PROMOTING SOIL HEALTH
HEALTHY, PRODUCTIVE SOILS
Our pristine and temperate climate makes New Zealand one of the few places in the world where pasture farming can reach its true potential. While we are proud of our lush landscapes, we are even more proud of our dedication to keeping our environment clean, green, and healthy.
Good soil is the key to good grass, which creates the most delicious, nutritious and highest-quality grass-fed beef and lamb you can find. Our farmers work to carefully match land use to soil potential and capability while also decreasing soil loss and improving soil health, carbon content and productivity. All of this makes for sustainable farming practices that ensure we can continue to raise the highest quality grass-fed beef and lamb on the market for decades to come while also preserving our planet for generations to come.
We are committed to improving soil health, maintaining our biodiverse environment, protecting our water and air while reducing carbon emissions and continually improving the quality of life for every creature involved.
Most New Zealand beef and sheep farmers follow rotational grazing, which is believed to be one of the most sustainable forms of livestock production. When used, regenerative grazing systems can help restore grasslands, build soil health and protect water supplies.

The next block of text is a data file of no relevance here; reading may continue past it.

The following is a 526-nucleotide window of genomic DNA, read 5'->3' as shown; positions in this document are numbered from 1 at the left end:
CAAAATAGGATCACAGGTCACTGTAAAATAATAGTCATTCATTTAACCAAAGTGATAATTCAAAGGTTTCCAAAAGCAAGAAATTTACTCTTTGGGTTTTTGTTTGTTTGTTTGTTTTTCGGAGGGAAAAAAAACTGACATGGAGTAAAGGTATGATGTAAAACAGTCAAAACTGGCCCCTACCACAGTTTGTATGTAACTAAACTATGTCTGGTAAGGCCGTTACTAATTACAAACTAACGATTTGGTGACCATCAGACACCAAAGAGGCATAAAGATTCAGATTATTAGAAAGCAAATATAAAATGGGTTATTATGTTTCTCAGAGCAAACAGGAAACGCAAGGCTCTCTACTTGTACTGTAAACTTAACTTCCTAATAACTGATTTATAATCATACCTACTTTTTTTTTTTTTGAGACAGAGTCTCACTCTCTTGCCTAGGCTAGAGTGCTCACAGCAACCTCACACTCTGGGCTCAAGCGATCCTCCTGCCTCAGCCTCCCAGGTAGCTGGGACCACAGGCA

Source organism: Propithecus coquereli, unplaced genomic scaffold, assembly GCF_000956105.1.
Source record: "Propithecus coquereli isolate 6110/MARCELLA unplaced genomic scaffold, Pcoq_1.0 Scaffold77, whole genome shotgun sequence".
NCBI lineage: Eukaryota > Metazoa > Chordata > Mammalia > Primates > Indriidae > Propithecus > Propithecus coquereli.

In 2018, research-based satellite mapping found that nearly 25% of New Zealand’s native vegetation and 17% of New Zealand’s native forest are on sheep and beef farms. The majority of this is regenerating native forestry, which sequesters carbon and slows greenhouse gas accumulation. We understand the incredible benefit our native vegetation and forest give us to raise animals naturally while also supporting biodiversity and protecting our native species.
Water is crucial to every step in our farming. We are committed to cleaner water that will keep our animals and grass healthy while also benefiting the surrounding community. Our farmers actively manage their properties by planting trees to prevent erosion and utilize riparian planting, which uses native vegetation to protect waterways.